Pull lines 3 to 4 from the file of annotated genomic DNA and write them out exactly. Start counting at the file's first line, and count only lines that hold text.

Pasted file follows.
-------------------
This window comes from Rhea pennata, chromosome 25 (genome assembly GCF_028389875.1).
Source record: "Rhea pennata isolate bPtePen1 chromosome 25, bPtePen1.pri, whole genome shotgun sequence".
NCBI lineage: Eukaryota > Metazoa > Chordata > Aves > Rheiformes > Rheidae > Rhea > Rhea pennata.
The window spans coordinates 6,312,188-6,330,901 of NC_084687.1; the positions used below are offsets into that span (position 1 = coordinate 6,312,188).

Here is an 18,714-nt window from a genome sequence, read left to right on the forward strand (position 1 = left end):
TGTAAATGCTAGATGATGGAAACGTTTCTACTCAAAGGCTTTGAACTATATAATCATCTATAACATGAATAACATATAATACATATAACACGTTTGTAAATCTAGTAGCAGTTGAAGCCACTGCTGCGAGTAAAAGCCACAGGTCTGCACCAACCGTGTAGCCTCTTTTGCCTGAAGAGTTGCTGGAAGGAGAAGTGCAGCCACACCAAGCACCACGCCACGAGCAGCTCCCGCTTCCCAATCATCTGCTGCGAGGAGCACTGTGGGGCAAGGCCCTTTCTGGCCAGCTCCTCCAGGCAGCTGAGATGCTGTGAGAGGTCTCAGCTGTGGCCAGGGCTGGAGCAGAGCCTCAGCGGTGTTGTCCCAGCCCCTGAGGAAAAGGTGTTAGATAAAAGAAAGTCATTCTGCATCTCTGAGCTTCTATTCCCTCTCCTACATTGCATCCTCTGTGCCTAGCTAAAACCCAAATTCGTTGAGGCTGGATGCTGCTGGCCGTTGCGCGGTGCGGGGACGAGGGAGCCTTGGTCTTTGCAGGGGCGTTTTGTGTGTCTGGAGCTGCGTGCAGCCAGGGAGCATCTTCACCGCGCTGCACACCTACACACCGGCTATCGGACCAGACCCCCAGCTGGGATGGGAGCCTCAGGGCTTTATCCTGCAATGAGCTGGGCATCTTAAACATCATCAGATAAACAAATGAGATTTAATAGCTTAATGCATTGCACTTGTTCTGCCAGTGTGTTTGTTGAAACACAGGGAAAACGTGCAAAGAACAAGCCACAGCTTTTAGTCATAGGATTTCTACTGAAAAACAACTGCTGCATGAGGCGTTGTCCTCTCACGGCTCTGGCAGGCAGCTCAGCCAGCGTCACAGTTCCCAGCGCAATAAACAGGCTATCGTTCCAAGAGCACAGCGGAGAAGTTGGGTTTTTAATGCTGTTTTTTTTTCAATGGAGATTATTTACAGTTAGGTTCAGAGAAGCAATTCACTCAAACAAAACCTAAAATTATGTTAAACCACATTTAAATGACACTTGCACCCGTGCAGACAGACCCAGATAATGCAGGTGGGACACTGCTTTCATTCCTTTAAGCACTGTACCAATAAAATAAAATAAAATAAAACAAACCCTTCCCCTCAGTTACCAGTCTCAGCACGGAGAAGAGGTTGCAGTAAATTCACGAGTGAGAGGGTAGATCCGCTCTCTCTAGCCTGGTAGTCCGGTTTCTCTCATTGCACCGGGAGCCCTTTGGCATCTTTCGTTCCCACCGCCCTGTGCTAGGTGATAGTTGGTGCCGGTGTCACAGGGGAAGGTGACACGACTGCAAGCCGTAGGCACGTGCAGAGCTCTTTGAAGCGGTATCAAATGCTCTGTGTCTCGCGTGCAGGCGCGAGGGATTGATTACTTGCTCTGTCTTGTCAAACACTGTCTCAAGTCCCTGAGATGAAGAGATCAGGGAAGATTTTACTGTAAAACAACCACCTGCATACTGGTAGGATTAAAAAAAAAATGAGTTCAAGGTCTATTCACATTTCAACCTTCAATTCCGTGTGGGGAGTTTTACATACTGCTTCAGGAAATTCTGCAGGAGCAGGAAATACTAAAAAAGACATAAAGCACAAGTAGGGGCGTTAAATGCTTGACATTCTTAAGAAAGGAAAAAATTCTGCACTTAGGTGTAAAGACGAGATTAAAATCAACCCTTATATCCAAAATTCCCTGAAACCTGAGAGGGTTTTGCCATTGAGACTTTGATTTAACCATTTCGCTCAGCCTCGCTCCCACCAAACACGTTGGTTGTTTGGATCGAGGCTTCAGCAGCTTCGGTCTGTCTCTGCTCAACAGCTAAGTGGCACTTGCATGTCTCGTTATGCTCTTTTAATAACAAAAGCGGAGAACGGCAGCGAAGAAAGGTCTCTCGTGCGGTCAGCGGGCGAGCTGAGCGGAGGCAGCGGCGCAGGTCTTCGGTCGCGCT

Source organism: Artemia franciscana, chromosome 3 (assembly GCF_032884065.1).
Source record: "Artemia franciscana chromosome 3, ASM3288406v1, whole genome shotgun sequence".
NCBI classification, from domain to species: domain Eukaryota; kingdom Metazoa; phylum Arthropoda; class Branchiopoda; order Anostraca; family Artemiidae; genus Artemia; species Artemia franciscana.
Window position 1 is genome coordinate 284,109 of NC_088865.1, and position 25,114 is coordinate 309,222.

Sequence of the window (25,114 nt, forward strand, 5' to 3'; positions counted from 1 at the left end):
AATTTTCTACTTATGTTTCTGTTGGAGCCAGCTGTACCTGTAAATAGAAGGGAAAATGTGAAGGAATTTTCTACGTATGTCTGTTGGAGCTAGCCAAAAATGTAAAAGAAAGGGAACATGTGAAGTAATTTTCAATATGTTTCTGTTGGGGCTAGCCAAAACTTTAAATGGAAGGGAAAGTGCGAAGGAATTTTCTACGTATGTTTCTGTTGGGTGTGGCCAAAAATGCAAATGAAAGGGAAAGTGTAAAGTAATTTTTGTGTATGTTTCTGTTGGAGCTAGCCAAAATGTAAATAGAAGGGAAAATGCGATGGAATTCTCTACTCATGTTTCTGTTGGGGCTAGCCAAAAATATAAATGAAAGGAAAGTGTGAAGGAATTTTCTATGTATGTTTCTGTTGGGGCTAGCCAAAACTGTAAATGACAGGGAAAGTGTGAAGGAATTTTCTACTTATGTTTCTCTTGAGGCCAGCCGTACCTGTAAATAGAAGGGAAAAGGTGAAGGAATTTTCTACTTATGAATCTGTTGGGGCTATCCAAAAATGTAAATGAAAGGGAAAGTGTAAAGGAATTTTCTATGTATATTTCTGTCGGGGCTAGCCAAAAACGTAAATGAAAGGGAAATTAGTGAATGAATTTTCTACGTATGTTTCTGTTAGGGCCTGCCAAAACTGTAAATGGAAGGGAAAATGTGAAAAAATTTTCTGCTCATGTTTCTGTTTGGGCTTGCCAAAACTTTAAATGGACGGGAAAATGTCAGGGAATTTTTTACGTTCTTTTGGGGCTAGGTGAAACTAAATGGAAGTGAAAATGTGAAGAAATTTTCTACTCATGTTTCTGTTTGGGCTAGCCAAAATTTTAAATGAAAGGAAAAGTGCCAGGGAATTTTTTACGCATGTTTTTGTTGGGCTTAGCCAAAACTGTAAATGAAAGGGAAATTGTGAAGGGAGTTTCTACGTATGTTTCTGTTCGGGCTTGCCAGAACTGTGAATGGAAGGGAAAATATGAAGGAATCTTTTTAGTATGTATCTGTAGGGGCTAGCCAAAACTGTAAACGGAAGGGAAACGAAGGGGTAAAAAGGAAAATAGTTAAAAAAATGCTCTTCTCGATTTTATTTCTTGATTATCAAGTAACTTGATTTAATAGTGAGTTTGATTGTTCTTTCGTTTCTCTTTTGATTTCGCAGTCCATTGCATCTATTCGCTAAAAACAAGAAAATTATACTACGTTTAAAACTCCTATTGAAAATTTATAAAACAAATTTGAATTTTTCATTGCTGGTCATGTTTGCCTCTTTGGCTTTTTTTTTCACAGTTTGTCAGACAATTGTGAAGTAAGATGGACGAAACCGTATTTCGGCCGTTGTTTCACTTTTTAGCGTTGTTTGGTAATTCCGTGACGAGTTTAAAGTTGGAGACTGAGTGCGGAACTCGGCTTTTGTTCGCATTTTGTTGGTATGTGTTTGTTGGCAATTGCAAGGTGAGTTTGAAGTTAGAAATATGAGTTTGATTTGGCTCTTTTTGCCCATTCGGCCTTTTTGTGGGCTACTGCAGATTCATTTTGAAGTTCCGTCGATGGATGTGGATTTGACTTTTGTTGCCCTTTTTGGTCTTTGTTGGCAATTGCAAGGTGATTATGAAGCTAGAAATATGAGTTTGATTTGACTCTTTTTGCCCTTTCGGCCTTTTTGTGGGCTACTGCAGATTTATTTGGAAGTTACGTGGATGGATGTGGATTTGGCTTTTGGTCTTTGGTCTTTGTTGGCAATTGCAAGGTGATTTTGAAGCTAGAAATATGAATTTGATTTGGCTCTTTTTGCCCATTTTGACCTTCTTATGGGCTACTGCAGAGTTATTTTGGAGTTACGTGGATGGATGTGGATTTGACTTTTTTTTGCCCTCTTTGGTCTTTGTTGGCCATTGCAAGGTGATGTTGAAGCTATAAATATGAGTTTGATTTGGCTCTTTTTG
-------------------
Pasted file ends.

NCBI lineage: Eukaryota > Metazoa > Chordata > Aves > Rheiformes > Rheidae > Rhea > Rhea pennata.
The window spans coordinates 6,312,188-6,330,901 of NC_084687.1; the positions used below are offsets into that span (position 1 = coordinate 6,312,188).